• Jerkass: Her selfish desire to try and have everything destroys two families across several generations. Worse, she knows what both what Heathcliff is capable of and what her actions are bringing about, but refuses to change.
  • The Lost Lenore: To both Edgar and Heathcliff. Obviously Heathcliff is the one who handles her loss far less well.
  • Love Makes You Crazy: Her love for Heathcliff is passionate but incredibly unhealthy and twisted, and eventually consumes her with insanity. Pauline Nestor's introduction to the novel argues that her desire for total identification with the object of her love ('I am Heathcliff!' rather than 'I love Heathcliff') represents a regression to childlike lack of identity, also shown by her failing to recognise her own reflection in a mirror just before she dies. Catherine's love is so insane that it basically destroys her entire identity and personality.
  • The Masochism Tango: The love between her and Heathcliff is violently passionate (even if most probably never consummated) so much that is intoxicating.
  • Morality Pet: For Heathcliff. Downplayed, as she is no paragon of virtue, and their relationship amounts to The Masochism Tango. But he is tamer with her around, he shows empathy to her alone, and becomes a truly terrible person after he loses her for good.
  • Nice Job Breaking It, Hero!: Her desire to have her cake and eat it (marrying Edgar for money and status while keeping Heathcliff on the side) ultimately leads to her own death and Heathcliff's descent into madness and need for revenge.
  • The Ophelia: As her mental health degenerates, she detaches from reality.
  • Raven Hair, Ivory Skin: In contrast with the blonde and delicate Lintons, the Earnshaws are described as being dark haired and robust.
  • She's All Grown Up: Her weeks at Thrushcross Grange, Catherine is made into a groomed and refined young lady.
  • Spoiled Brat: With doctor's orders, nonetheless: we're told that from her first serious illness onward, she was allowed to run free and do as she pleased because she came dangerously close to a fit (seizure) whenever she was especially angry.
  • Star-Crossed Lovers: She and Heathcliff are haunted by each other, separated by social convention but impossible to emotionally separate.
  • Tomboy and Girly Girl: The tomboy to Isabella's girly girl.


Hindley Earnshaw

Catherine's older brother and after his father's death, the owner of Wuthering Heights.
  • Abusive Parents: Nellie hides Hindley's young son whenever Hindley is drunk, due to the man's violent and unpredictable behavior.
  • The Alcoholic: He becomes an alcoholic after his wife's death.
  • Alcoholic Parent: Due to his drinking, he barely notice his son and was about to accidentally kill him.
  • Aloof Older Brother: He is this at his best (he and Catherine are not particularly close) but he's a Big Brother Bully at his worst, especially to Heathcliff.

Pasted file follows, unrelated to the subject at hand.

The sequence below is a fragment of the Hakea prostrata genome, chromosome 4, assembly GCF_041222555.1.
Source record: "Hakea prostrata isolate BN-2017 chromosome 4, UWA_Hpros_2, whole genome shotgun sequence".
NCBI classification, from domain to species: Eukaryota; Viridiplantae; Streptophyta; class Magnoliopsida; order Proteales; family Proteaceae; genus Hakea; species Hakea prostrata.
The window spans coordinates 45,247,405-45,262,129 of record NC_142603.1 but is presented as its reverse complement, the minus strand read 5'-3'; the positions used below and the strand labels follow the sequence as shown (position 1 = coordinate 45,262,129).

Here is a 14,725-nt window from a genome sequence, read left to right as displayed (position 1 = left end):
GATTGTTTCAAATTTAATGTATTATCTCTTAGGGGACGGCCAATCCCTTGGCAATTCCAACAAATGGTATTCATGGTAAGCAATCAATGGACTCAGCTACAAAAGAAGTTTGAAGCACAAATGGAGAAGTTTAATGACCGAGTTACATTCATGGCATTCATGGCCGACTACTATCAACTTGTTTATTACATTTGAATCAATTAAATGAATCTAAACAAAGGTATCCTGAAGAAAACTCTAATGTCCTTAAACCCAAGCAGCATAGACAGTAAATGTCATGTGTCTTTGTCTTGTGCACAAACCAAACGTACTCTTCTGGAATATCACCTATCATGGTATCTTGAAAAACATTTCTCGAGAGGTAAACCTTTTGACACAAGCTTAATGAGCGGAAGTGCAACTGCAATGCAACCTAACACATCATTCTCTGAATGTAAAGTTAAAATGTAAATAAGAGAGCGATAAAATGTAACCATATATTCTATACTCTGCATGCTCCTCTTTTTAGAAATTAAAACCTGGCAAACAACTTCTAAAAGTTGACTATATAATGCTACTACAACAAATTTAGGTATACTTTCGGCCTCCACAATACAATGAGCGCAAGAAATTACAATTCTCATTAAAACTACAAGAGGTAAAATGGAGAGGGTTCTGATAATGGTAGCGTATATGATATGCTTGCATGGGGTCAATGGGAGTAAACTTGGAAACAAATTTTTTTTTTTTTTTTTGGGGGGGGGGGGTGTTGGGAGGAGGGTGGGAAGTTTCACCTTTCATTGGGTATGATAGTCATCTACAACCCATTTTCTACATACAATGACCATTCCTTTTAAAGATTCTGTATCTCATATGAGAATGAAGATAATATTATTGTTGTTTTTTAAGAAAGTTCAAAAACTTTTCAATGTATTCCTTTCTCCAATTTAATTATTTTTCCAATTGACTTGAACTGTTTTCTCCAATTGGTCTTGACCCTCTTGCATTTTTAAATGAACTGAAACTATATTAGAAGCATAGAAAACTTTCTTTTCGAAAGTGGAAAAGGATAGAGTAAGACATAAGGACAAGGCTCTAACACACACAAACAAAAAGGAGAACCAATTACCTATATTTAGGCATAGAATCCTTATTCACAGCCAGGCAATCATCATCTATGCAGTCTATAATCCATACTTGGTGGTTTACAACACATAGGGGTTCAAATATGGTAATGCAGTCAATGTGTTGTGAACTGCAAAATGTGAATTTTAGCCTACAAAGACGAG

• Asshole Victim: If you subscribe to the theory that Hindley is murdered by Heathcliff.
  • Big Brother Bully: To his foster brother Heathcliff he's this since the beginning, and to a lesser extent to Catherine when she sticks to hanging out with Heathcliff.
  • The Bully: He bullied Heathcliff when Heathcliff was a child.
  • Dramatic Irony: Heathcliff's later treatment of his son Hareton mirrors the way Hindley himself treats Heathcliff when his father dies and he inherits the estate.
  • Dropped a Bridge on Him: Hindley's death occurs off-page but is assumed to be a result of his drunkenness. Only Heathcliff is said to be with him when he dies and it is implied that he gambles away ownership of Wuthering Heights to the latter during this period.
  • Drowning My Sorrows: After his wife's death in childbirth. Its also strongly implied that Heathcliff encourages this.


Edgar Linton

  • Badass Bookworm: Despite coming across as a nerd and a weakling, thrashes Heathcliff the one time they actually fight. Forever after, Heathcliff won't risk confronting him unarmed, even during the many long, solitary walks Edgar takes out on moors.
  • Beware the Nice Ones: Heathcliff found this out the hard way. Edgar packs a nasty punch.
  • Betty and Veronica: The Betty to Heathcliff's Veronica.
  • Dogged Nice Guy: He extremely dotes on his wife and even lets Heathcliff hanging around his house because it'd make Cathy happy.
  • Good Parents: He's the only major character that isn't abusive, and raises Cathy to be a good if not a little spoiled young lady.
  • Hair of Gold, Heart of Gold: He's a blond-haired man with a noble, loving heart.
  • Let Them Die Happy: He dies thinking that his daughter will be happy with Linton.
  • Love at First Punch: He falls in love with Catherine after she acts like a huge brat to the servants and even hits him.
  • My Sister Is Off-Limits!: With good reasons, actually. He knows very well how Heathcliff is a terrible match for his sister, but sadly she won't listen.
  • Nice Guy: Compared to everyone else, since everyone else is mostly a Jerkass. He's not a jerk to anyone without good reason. Sadly, this also leads him to believe the best in Linton, and think that Cathy II will be happy with him.
    • It also leads to him not explaining what exactly Heathcliffe has done to Cathy II (he can't bring himself to). As a result she can't put herself on guard against him until it's much too late. And even when he does try to explain his history with Heathcliffe, he finds himself unable to explain it in detail.
  • Only Sane Man: The only character who isn't a dick, or an alcoholic or abusive, the one who sees through Heathcliff's plotting. He's sadly not sane enough to actively prevent most of the madness that ensues.
  • The Rival: To Heathcliff. It borders on Archenemy as the second part of the novel revolves around Heathcliff's plotting for Edgar's downfall, but Heathcliff never openly risks to confront him and waits for his death to take possession of his home.
  • Romantic False Lead: Catherine marries him, even though her passion is for Heathcliff.